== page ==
A freelance actor and director has lost a High Court challenge against the government’s Universal Credit scheme, which she argued had left her worse off than if she had been unemployed.
Charmaine Parkin, supported by union Equity and solicitors Leigh Day, brought the challenge against the scheme’s minimum income floor, which applies if someone is self-employed. This assumes a monthly income from the claimant’s self-employment based on the national minimum wage, irrespective of their actual earnings.
According to her solicitors, Parkin earned just £96 one month, but was treated as if she had earned £788.26 and her credit payment was reduced by £375.64. In other months, she had no earnings and her expenses exceeded her income, but the MIF still applied.
Parkin maintained that she would have been better off unemployed, as an unemployed person in her position would have received £400 a month in credit.
In court, she argued the MIF was discriminatory and irrational, but the High Court ruled that the different treatment for self-employed and employed individuals could be justified.
The High Court said that although there was discrimination and different treatment, unprofitable self-employment should not be subsidised.
It added that if a Universal Credit claimant could not sustain themselves through self-employment, they could elect not to be treated as self-employed all the time and mitigate their circumstances by finding employment work.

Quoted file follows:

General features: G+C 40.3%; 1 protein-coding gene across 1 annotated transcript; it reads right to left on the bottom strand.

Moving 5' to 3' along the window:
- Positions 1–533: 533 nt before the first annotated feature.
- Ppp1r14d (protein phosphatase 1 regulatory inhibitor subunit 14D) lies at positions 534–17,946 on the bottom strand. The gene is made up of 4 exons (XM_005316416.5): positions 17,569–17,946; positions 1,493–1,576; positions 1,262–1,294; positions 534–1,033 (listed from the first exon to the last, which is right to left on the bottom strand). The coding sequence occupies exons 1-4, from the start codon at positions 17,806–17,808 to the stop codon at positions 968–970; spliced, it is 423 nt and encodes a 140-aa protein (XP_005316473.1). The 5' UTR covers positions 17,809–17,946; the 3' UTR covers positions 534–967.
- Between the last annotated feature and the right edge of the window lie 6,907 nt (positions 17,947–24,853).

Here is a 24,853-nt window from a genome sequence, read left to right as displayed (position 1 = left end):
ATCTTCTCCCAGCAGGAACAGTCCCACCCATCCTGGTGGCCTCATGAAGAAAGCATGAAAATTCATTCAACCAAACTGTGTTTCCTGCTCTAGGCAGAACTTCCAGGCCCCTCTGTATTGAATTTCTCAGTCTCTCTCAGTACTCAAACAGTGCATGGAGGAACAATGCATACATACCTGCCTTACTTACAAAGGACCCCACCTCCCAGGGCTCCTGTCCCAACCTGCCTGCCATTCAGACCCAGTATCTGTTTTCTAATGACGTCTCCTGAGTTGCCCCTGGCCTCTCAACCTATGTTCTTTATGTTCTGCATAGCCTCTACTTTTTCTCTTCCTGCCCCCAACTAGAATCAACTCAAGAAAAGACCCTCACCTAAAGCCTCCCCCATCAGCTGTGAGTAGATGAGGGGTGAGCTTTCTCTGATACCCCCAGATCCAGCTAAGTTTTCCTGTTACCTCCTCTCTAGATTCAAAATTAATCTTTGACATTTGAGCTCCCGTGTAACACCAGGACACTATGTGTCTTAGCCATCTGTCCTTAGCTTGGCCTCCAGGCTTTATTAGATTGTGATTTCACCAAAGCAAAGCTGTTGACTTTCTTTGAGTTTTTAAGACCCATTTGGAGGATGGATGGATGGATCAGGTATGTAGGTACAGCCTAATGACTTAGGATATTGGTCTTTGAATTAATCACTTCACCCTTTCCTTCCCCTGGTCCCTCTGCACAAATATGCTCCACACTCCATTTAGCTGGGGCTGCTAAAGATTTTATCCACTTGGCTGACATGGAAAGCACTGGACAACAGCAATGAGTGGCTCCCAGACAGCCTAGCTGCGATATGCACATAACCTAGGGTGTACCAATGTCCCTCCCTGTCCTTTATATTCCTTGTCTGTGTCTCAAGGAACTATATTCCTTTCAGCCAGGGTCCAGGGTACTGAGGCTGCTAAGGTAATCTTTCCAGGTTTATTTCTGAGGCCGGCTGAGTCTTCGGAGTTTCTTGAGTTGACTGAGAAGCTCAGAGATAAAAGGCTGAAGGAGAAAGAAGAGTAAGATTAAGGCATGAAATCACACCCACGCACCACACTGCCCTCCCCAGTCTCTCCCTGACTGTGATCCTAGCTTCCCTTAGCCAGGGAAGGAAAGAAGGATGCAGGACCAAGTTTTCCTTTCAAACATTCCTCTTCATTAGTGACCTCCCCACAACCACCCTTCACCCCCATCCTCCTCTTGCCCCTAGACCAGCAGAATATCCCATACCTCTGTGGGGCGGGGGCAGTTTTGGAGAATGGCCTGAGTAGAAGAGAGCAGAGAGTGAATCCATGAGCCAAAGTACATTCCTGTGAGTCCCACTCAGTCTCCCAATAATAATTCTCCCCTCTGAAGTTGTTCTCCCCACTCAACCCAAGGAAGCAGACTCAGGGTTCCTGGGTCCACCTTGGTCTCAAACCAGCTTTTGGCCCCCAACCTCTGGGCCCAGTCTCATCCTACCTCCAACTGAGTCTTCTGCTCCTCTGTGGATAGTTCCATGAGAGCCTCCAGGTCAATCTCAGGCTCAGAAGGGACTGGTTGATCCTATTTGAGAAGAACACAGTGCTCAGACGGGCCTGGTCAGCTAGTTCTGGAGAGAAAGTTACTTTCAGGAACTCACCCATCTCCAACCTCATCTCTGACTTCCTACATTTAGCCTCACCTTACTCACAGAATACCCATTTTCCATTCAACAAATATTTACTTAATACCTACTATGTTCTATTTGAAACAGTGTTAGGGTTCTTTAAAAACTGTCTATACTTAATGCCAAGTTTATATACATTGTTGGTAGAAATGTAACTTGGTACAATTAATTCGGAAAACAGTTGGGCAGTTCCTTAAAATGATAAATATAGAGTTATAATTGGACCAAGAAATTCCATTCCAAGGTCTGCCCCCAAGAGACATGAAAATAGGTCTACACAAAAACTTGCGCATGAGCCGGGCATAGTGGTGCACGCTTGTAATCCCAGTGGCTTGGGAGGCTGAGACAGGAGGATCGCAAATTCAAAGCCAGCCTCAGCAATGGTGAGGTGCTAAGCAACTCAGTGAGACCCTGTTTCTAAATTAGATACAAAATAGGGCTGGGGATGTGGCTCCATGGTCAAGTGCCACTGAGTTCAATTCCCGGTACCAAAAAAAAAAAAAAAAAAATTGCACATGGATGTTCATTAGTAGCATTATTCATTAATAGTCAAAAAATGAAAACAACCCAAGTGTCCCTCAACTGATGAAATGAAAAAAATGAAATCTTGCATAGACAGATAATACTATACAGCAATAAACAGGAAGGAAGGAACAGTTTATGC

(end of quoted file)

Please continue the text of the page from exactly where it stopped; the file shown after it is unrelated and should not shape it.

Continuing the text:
Tessa Gregory, who represented Parkin, said Universal Credit was failing to “provide proper support for the self-employed, which is nearly a sixth of the UK’s workforce”.
“The minimum income floor continues to punish the self-employed who have fluctuating monthly income and runs completely contrary to the government’s own stated aims of ‘making work pay’,” she said.
She added: “The Court’s suggestion that self-employed individuals can simply make employment their main activity while continuing their self-employment on the side is not realistic. Many individuals may struggle to find employment and even if they do would struggle to continue their self-employment on the side, particularly if they also have caring responsibilities.”
Gregory said the MIF was likely to force people like Parkin to “give up their self-employment”.
Equity said that an appeal was unlikely to be successful and would not be pursued.
The union said it will continue to campaign for the MIF to be abolished.